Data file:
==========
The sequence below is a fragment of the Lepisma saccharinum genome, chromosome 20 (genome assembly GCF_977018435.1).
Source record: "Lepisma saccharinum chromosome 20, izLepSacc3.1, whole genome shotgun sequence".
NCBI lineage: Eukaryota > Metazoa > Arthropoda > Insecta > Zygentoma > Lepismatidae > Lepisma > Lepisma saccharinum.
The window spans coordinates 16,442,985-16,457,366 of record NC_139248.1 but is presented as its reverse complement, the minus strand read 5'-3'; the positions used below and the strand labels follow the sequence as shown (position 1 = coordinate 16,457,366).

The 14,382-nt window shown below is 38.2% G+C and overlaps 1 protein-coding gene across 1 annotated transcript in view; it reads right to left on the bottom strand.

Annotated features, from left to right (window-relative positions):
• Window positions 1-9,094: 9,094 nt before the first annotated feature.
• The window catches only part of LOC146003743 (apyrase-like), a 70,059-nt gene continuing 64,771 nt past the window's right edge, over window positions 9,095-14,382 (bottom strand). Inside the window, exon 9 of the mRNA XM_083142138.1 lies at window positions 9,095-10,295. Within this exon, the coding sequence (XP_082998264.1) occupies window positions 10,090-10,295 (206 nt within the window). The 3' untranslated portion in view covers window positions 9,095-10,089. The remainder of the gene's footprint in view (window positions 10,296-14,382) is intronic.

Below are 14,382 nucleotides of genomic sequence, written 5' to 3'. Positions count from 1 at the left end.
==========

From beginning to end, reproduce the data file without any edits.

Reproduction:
The sequence below is a fragment of the Lepisma saccharinum genome, chromosome 20 (genome assembly GCF_977018435.1).
Source record: "Lepisma saccharinum chromosome 20, izLepSacc3.1, whole genome shotgun sequence".
NCBI lineage: Eukaryota > Metazoa > Arthropoda > Insecta > Zygentoma > Lepismatidae > Lepisma > Lepisma saccharinum.
The window spans coordinates 16,442,985-16,457,366 of record NC_139248.1 but is presented as its reverse complement, the minus strand read 5'-3'; the positions used below and the strand labels follow the sequence as shown (position 1 = coordinate 16,457,366).

The 14,382-nt window shown below is 38.2% G+C and overlaps 1 protein-coding gene across 1 annotated transcript in view; it reads right to left on the bottom strand.

Annotated features, from left to right (window-relative positions):
• Window positions 1-9,094: 9,094 nt before the first annotated feature.
• The window catches only part of LOC146003743 (apyrase-like), a 70,059-nt gene continuing 64,771 nt past the window's right edge, over window positions 9,095-14,382 (bottom strand). Inside the window, exon 9 of the mRNA XM_083142138.1 lies at window positions 9,095-10,295. Within this exon, the coding sequence (XP_082998264.1) occupies window positions 10,090-10,295 (206 nt within the window). The 3' untranslated portion in view covers window positions 9,095-10,089. The remainder of the gene's footprint in view (window positions 10,296-14,382) is intronic.

Below are 14,382 nucleotides of genomic sequence, written 5' to 3'. Positions count from 1 at the left end.